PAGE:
More threads by healthbound



Let me know if you end up trying it. I'd be interested in hearing about your experience. I'm still on the fence about it, but my position with my therapist at this point is a firm 'no'.
Hey BG,

I'll definitely keep everyone posted if I do it. At this point, I would welcome the opportunity to try it, however I'm not sure that I would be a good candidate for it. I need to do a bit more reading about what makes a good candidate and will talk to my therapist about it on Monday.
Just thought I'd post update...

I didn't discuss the EMDR with my therapist today as I have been feeling confused and a bit disorganized today and didn't even remember until we ended our session.

However, I did talk about my panic attack in the anxiety management group (I'm pretty sure I wrote about it in another thread..but sorry, can't recall which one right now) and therefore we spent the time talking about my panic about not being able to visualize a "safe place". My therapist suggested I try doing a visualization surrounding myself with lights. She's going to walk me through it next week. I'm looking forward to it.

Anyway, I'm assuming that being able to feel safe or being able to consciously choose to induce a feeling of safety might be the first step I'd need to make in order to become a good candidate for EMDR.

I'll keep you posted.


Thanks for the update, Healthbound.

I'm seeing my therapist tonight and I think I'm going to talk to him some more about it. I sent him an email yesterday saying I want to "consider" we'll see. I still think it's weird, but I might get desperate enough to try anything....

If I try it I'll let you know. He's said I'm a perfect candidate, but I don't know how much prep work is required. He initially said we'd do it before Christmas, but that was before I put the breaks on.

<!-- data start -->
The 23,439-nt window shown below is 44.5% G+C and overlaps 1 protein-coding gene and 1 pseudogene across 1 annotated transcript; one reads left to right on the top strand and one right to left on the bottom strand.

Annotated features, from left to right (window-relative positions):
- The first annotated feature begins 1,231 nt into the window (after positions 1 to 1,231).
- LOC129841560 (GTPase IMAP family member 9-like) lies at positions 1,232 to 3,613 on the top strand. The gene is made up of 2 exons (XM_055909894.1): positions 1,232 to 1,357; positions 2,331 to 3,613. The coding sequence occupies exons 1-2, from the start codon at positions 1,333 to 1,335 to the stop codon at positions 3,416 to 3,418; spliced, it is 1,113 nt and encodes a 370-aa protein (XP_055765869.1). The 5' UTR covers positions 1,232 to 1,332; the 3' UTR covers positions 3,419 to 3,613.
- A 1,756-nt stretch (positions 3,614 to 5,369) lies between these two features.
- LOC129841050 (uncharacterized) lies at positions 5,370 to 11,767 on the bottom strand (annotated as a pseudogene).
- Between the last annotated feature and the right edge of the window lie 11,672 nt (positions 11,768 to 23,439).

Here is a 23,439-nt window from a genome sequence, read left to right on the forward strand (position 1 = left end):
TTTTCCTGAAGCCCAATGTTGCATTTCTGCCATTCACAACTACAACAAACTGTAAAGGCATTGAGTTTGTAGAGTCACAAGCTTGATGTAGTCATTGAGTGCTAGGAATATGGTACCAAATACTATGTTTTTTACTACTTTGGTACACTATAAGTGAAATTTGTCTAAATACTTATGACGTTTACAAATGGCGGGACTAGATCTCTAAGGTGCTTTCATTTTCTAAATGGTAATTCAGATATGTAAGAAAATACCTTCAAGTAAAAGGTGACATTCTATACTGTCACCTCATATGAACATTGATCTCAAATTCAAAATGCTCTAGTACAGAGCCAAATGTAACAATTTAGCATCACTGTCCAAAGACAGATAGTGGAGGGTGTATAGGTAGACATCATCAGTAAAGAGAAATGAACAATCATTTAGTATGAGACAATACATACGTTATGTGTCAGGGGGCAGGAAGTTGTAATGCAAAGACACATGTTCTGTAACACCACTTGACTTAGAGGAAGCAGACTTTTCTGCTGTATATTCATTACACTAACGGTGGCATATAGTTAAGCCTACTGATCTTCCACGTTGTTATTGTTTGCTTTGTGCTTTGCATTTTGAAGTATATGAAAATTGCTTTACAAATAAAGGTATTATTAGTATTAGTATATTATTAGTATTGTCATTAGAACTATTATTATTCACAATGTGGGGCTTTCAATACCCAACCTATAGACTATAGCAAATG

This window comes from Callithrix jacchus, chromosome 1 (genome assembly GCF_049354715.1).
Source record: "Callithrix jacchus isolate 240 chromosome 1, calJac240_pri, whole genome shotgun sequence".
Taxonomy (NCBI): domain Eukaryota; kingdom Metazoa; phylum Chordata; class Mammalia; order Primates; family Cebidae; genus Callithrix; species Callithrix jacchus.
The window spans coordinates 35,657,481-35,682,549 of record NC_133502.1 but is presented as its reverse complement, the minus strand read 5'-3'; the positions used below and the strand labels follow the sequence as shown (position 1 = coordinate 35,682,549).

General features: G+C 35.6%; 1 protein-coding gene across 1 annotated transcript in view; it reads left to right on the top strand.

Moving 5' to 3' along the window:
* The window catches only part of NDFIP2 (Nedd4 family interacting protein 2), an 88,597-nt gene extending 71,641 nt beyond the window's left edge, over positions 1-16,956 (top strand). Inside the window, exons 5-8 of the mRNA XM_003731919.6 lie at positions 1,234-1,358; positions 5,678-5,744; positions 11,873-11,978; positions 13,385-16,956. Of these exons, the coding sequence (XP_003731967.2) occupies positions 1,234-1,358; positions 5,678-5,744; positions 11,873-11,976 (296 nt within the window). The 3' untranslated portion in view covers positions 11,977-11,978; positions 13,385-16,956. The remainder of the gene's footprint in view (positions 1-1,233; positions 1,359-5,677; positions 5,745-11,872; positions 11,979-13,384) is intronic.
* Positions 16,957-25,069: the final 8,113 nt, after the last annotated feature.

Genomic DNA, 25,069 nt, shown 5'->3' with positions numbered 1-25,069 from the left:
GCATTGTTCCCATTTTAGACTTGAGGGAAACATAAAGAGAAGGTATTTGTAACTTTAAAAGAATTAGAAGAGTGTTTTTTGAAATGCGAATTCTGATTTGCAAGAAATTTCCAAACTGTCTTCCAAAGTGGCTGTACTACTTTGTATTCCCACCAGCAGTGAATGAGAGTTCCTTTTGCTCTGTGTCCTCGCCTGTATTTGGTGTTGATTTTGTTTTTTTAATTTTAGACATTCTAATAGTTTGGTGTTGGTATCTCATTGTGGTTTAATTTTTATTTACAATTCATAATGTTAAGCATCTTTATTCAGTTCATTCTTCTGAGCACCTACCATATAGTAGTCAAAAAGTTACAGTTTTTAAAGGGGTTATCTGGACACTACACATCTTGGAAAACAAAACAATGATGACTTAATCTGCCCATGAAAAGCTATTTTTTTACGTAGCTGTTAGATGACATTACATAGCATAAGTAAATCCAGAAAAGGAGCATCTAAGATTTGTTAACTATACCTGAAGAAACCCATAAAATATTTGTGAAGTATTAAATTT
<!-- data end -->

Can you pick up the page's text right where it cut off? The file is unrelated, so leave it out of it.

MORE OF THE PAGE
I have been using EMDR with a therapist that specializes in trauma. It has been a very good tool for me although it can be very unpleasant at times as any therapy can. It is very intense or at least my experiences have been. I am a believer in it but as with anything I am not sure it is for everyone. It sounds like you are going to make an educated decision which I think is wise. Remember, you can always discontinue should you find it not helpful. Good luck.
Hey bipolar bear!

Thanks for your post and welcome!

I imagine it would definitely be unpleasant at times, but so is living with the PTSD :) It is a bit scary knowing that the traumas would be "brought up" again, but I like the idea of learning how to experience them differently. I can't seem to shake them and it is very disturbing.

Would you mind sharing a bit more about your experiences with the EMDR? Like, how many sessions have you done, what is the process, how long you think you will need to engage in this type of therapy?

If not, that's cool too. I'm just eager to hear about personal experiences with it.

Look forward to getting to know you through the posts :)
Hey db,

I appreciate that reminder too - when I'm triggered I seem to have pretty dramatic responses. I would like to a) know that response would be "ok" and b) know that the therapist could help me "back to reality".

When I was about 15 I saw a therapist and didn't know it at the time, her guiding me through some of my experiences was triggering me and I was dissociating. I remember that I would be dissociated for almost the full week - only coming back to reality a day or two before my next session with her. I remember being terrified about not knowing how to snap myself out of "it".

Over the past 6 months, I've learned some techniques that have enabled me to at least curb and be more aware of what I'm experiencing. But, when I first began therapy again about a year ago I was being triggered and again, my therapist didn't really know how to handle it which terrified me even more. I think since I started the groups and was exposed to other therapists and they were able to recognize that I was having what they called "flashbacks" things have been better with my one on one therapist.